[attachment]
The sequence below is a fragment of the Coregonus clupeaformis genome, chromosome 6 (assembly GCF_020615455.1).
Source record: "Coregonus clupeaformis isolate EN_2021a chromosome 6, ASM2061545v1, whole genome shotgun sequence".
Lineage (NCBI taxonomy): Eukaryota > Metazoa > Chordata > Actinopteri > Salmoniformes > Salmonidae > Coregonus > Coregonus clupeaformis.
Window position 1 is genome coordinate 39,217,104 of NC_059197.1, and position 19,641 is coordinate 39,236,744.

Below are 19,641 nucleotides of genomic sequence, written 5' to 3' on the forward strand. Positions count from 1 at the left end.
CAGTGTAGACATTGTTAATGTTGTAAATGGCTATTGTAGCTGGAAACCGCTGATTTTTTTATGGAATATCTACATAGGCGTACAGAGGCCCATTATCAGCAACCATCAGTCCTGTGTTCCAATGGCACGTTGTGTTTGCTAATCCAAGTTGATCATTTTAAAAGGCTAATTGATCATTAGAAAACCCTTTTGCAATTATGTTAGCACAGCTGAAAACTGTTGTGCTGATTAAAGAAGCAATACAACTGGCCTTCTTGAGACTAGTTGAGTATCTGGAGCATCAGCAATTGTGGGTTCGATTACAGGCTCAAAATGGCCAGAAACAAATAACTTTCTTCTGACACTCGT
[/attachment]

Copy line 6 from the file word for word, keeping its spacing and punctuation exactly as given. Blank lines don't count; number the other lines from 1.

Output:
CAGTGTAGACATTGTTAATGTTGTAAATGGCTATTGTAGCTGGAAACCGCTGATTTTTTTATGGAATATCTACATAGGCGTACAGAGGCCCATTATCAGCAACCATCAGTCCTGTGTTCCAATGGCACGTTGTGTTTGCTAATCCAAGTTGATCATTTTAAAAGGCTAATTGATCATTAGAAAACCCTTTTGCAATTATGTTAGCACAGCTGAAAACTGTTGTGCTGATTAAAGAAGCAATACAACTGGCCTTCTTGAGACTAGTTGAGTATCTGGAGCATCAGCAATTGTGGGTTCGATTACAGGCTCAAAATGGCCAGAAACAAATAACTTTCTTCTGACACTCGT